The best of ham radio, 2012

While I was first licensed in August 2011, I didn’t get on the air in any capacity until the end of that year, and even then, it was only on the local repeaters. I got my HF station on the air back in February of this year, and the hobby really took off for me.

Here are a few of my favorite contacts and activities from 2012 related to ham radio. These are in no particular order:

  • Field Days! SPAR Winter Field Day was my first experience getting on HF. I made a handful of contacts from one of the shared stations at our FD site. Summer Field Day would see me operating my own QRP digital mode station on the 15 meter band. My partner and I battled extreme temperatures, humidity and poor band conditions to snag 23 contacts on PSK31.
  • Operating portable. I invested in a Yaesu 817ND and a Buddipole antenna system because I’m fascinated with the idea of working “backpack portable.” I tried operating from Little Mountain one weekend, but had no success. Later I hit the beach near Charleston, S.C. and made QSOs with this rig as far west as Texas and as far North as Canada.
  • The Columbia Amateur Radio Club. I started attending meetings of this fine group in January and I haven’t missed one yet. I’ve made a lot of friends, worked a lot of community events as a volunteer, and in December, I was elected treasurer!
  • Dragon*Con. I attended “Up and Down the Dial,” a discussion panel all about the wild stuff you can hear on the airwaves. Not specifically for hams, but most of the folks there were.
  • Good DX! I was very fortunate this year to work some very exciting DX stations. When you can reach Australia, you know you’re doing something right. In late March, I managed to log a QSO from the west coast of Oz. The very next day I logged an even more impressive “long path” contact to Australia. Overall, I have more than 70 DXCC contacts in my log, with about 30 of those confirmed on Logbook of the World.
  • VE sessions. I became an ARRL volunteer examiner back in the spring and I’ve assisted with a handful of testing sessions locally. The most memorable was one back in August, which was exactly a year to the day when I was first licensed.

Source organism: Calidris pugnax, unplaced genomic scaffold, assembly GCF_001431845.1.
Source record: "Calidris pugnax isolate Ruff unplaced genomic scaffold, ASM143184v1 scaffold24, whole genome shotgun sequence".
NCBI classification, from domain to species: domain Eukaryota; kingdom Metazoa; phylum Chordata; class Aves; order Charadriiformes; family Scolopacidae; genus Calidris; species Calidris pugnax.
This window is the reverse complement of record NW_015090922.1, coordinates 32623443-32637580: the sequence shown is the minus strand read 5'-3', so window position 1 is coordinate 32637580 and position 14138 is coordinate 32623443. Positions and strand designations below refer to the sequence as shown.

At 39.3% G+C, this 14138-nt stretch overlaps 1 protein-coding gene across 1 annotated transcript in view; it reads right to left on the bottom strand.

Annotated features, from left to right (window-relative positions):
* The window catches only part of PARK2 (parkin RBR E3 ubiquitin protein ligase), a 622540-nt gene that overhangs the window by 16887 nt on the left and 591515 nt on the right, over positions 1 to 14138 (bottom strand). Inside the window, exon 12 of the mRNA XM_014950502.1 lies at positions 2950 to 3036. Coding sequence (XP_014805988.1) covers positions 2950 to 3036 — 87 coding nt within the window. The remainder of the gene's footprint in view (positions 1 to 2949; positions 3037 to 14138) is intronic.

• Space communications. Back when I only had a 2m/440 handheld, I decoded SSTV from ARISSat-1. One of my goals in becoming a ham is to make a contact with the ISS. So far, I haven’t made that contact, but the last time I tried, I at least finally heard one of the astronauts onboard — the station commander no less!
  • Best ham radio podcast. I have to give credit to Jerry, KD0BIK, for hosting his Practical Amateur Radio Podcast. I listen to several ham radio podcasts, including a really well-known one hosted by ham radio celebrities. No offense to the famous guys, but Jerry’s podcast is what I listen to when I actually want to learn something. From PARP, I learned how to use JT65, how to QSL, all about Summits on the Air, how to get started with APRS, and much, much more. Highly recommended for those new to the hobby.
  • Best place for ham radio on the Internet. Reddit! I learn something cool every time I go to /r/amateurradio/.
  • Best use of social media. Worked All Twitter is the best marriage of social media and amateur radio I’ve ever experienced. When I came across WAT weekend back in November, it was a revelation. Using Twitter to self-spot and make contacts is brilliant, and it allowed me to speak with some of my favorite bloggers in the hobby. Definitely a much-needed, fresh spin on ham radio, and the most fun of any of the QSO parties I’ve participated in this year.

I’m already counting the activities coming up in January 2013: Club meetings, hamfests, SPAR Winter Field Day and more. Hopefully the new year will be at least half as exciting as 2012!

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